So that’s why we think it’s possible. Let’s talk what we think is possible. There are a few different ways he could use nuclear weapons. We are not the experts on this, but your Line editors are, if nothing else, reasonably well read on the topic, and we have spent the last few weeks talking with genuine experts. If we do see the use of a nuclear weapon, Putin could use a single small device on a minor target in Ukraine (or perhaps over the Black Sea) in hopes of shocking NATO and the world through his sheer willingness to break the nuclear taboo. We would expect him to go a bit further, and hit Ukraine with a series of small strikes intended to disrupt its military and seize some kind of conventional military advantage on the ground, on top of the political shock.
Or hey: he could go fully insane and try to terrorize the world into bending to his will by, for instance, attacking NATO directly, or using one of his larger nuclear weapons to utterly destroy a city in Ukraine.
We think the latter options unlikely, at least as an initial move. Limited use of relatively small-yield nuclear weapons, though, strikes us as very possible. And this is something we need to be thinking about here in the West. We obviously mean our governments and military leaders, but we also think all of us should be thinking about it as well, if only to be prepared for the possibility. In any of these scenarios, how we respond could well make things worse.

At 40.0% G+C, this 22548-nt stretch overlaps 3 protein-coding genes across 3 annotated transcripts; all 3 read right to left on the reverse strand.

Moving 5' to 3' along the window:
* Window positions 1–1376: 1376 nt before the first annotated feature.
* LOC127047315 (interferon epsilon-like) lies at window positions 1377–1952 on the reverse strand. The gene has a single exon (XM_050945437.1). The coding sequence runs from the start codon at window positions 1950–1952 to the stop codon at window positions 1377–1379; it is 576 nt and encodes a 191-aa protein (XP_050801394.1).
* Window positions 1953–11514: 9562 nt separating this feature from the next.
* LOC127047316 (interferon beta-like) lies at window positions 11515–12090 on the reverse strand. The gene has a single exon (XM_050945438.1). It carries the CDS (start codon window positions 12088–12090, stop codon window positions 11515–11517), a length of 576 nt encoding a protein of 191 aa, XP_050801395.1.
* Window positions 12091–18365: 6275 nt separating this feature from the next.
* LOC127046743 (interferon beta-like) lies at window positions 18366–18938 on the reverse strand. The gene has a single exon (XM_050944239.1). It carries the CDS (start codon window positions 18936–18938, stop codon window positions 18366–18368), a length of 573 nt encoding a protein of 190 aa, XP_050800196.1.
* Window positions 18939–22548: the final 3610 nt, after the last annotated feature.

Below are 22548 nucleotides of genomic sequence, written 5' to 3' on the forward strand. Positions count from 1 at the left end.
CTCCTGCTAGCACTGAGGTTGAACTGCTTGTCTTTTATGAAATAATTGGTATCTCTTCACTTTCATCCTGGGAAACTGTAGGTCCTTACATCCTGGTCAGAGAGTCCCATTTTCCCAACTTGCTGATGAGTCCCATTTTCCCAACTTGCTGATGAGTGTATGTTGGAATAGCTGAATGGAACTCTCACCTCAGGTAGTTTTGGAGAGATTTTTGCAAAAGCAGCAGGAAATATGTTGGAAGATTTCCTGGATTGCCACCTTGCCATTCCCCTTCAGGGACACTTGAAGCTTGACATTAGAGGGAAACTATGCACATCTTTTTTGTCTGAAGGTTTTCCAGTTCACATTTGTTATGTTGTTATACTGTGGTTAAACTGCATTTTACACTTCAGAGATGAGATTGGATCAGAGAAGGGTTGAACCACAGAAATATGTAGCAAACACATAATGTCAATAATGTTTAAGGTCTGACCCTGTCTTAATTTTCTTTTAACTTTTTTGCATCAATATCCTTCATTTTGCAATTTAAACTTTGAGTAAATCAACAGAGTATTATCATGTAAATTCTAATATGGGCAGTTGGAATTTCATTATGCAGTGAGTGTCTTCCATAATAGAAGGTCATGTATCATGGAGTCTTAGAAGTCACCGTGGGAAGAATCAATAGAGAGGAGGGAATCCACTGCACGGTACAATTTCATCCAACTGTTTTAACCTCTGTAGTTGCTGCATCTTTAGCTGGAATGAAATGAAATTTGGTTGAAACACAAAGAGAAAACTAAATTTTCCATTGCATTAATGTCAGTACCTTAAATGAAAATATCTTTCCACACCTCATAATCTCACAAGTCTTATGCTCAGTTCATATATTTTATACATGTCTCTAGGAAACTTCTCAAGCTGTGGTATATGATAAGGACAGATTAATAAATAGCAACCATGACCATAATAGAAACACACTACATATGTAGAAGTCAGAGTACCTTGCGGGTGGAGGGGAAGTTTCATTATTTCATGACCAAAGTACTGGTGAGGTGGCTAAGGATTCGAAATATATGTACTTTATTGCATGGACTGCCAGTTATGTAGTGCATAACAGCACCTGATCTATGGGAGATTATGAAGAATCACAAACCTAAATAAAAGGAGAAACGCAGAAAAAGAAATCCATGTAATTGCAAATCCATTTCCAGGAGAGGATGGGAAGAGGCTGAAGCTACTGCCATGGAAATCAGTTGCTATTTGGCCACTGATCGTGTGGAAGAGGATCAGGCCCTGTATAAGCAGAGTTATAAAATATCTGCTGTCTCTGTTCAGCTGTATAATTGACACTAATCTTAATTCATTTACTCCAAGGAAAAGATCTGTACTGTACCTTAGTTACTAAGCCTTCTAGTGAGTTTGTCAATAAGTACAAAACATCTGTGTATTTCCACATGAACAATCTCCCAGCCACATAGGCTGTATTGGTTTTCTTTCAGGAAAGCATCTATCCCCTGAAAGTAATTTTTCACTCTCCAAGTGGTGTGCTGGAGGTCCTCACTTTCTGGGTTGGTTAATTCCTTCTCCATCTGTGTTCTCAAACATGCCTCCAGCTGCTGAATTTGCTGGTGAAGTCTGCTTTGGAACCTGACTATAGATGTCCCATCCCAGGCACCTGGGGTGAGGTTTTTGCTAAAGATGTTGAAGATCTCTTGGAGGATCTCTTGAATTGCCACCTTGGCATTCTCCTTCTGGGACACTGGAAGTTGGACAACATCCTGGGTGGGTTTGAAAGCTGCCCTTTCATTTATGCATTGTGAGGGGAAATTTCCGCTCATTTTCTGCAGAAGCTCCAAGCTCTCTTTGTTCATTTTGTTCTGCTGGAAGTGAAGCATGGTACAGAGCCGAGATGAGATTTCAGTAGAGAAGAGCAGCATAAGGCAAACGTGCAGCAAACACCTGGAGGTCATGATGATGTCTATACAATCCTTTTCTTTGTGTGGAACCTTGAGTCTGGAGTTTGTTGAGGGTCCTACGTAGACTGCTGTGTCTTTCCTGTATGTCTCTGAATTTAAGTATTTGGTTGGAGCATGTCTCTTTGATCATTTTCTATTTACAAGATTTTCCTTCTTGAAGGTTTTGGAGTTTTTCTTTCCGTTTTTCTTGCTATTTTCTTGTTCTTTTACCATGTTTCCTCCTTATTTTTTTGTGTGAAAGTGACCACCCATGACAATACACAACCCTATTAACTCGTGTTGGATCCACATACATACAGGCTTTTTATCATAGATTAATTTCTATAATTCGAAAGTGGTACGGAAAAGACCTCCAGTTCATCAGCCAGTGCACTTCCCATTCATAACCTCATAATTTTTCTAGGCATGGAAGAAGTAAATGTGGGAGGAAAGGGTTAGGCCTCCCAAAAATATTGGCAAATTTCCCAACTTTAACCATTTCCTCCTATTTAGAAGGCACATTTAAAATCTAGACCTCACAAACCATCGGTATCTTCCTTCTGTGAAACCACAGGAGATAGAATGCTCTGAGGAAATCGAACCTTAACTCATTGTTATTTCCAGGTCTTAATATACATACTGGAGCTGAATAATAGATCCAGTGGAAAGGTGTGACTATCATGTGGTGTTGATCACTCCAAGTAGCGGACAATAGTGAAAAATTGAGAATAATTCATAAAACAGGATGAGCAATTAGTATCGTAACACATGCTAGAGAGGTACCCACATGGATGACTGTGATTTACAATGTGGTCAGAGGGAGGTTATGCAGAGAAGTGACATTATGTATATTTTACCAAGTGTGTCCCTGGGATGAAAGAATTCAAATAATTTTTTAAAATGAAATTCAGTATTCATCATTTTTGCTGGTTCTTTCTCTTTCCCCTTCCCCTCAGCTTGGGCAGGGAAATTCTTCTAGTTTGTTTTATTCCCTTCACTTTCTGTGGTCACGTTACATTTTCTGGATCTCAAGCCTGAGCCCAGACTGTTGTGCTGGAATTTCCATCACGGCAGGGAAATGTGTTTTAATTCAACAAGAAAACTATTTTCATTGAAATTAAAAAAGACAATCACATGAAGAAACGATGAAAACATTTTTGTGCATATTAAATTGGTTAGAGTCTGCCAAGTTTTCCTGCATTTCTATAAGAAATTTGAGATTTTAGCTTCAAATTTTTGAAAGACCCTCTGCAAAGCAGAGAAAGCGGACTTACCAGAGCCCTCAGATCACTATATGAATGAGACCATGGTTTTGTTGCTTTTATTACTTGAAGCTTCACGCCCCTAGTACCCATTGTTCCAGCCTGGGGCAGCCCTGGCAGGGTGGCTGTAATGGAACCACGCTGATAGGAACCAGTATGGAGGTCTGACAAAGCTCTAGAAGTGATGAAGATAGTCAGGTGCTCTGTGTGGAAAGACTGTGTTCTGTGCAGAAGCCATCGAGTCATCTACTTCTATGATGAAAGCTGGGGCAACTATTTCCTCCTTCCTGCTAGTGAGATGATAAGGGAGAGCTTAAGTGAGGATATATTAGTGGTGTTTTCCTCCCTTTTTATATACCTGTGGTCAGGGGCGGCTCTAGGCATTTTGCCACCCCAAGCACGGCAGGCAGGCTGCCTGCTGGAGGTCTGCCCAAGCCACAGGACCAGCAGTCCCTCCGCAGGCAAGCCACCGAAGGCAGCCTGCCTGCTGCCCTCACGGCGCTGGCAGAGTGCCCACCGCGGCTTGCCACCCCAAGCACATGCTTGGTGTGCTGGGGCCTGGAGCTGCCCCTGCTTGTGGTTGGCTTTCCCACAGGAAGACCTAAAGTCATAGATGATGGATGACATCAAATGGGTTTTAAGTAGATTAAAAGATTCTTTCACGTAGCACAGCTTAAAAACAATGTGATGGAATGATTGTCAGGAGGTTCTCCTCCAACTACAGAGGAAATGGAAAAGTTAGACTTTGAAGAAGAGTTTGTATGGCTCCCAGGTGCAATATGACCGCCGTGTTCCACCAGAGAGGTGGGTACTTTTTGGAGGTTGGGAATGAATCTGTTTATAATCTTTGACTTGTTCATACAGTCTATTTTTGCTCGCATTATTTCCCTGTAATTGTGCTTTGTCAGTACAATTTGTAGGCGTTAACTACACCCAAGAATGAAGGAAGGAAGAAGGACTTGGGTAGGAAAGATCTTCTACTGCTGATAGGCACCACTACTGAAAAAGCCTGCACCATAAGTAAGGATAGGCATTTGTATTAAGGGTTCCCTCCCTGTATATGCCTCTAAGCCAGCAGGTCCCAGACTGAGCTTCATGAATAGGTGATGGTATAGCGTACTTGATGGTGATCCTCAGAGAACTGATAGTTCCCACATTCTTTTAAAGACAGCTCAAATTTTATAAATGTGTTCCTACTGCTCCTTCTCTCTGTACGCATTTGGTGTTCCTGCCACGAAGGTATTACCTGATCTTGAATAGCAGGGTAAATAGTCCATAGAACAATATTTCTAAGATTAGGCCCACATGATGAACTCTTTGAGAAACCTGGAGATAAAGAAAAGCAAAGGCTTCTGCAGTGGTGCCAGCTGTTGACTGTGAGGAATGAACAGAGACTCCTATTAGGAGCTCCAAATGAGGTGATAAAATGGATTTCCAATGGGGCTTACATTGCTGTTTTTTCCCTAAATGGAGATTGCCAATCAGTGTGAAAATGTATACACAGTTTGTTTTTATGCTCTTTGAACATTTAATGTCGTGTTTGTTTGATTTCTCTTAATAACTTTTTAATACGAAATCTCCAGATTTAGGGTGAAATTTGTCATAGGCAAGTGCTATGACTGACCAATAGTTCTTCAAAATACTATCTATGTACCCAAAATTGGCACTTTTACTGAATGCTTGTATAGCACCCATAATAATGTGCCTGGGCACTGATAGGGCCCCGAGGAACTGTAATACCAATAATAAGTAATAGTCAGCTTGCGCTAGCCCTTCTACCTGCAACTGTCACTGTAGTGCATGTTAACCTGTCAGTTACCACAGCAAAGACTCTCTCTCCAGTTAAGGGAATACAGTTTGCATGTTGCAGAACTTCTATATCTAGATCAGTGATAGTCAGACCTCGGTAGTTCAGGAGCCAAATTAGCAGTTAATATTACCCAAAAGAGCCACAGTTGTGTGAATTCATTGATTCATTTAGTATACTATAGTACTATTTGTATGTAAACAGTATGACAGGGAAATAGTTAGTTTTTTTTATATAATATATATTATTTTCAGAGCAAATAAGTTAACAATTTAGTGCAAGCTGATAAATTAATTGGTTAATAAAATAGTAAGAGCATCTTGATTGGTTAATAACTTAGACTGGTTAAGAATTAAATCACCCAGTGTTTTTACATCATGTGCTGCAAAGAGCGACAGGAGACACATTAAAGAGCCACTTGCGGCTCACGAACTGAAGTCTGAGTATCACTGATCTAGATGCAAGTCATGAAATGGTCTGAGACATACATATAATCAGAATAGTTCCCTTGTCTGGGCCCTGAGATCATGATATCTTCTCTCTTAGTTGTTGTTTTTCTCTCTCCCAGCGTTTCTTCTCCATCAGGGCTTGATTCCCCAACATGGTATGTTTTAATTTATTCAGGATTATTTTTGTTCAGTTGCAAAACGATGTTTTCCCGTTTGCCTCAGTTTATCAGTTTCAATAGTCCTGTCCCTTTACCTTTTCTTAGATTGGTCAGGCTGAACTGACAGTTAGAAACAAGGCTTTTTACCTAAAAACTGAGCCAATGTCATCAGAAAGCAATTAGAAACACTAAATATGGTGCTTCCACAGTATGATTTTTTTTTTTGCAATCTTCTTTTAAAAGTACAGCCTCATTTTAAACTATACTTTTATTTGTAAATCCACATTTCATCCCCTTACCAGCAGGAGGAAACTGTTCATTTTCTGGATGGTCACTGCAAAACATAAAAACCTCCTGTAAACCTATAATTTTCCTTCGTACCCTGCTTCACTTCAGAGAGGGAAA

We have not had to worry about these kinds of calculations for almost 60 years, dating back to the Cuban Missile Crisis (which marks its 60th anniversary this month, in fact). We'll keep watching the situation in Ukraine, and encourage our readers to do the same. In the meantime, we'd simply remind them that a firm belief that "he wouldn't dare" isn't a good reason to doubt that Putin would indeed dare to go nuclear, It’s time to kill normalcy bias. Putin is following his own calculus for his own reasons, and will decide for himself what makes sense and what doesn't.
A final note, before we move on to the rest of the dispatch: many of us have this image in our head, honed by half-forgotten Cold War nightmares and dramatized depictions of nuclear war, that a nuclear war means The End. There's a flash, and then a final blackness. That probably wasn't true even back at the most dangerous times in the Cold War and it's certainly not true now, in an era of smaller arsenals and (at least in the Russian case) weapons of unknown reliability. There is every reason to believe that even should a nuclear war come, most of us would live through it, at least the early stages. A flash and then a clear, pain-free nothingness isn't a luxury any of us are guaranteed. Instead, we may have to live through the consequences of any use of nuclear weapons, limited or widespread. These aren't nice things to think about. But ignoring the risk, despite being something of a Canadian pastime, is no answer, either. As Matt Gurney wrote in a column here on Wednesday, for all of us, it's time to start thinking some weird thoughts again.
Sigh. We miss the end of history, too. Its return leaves much to be desired.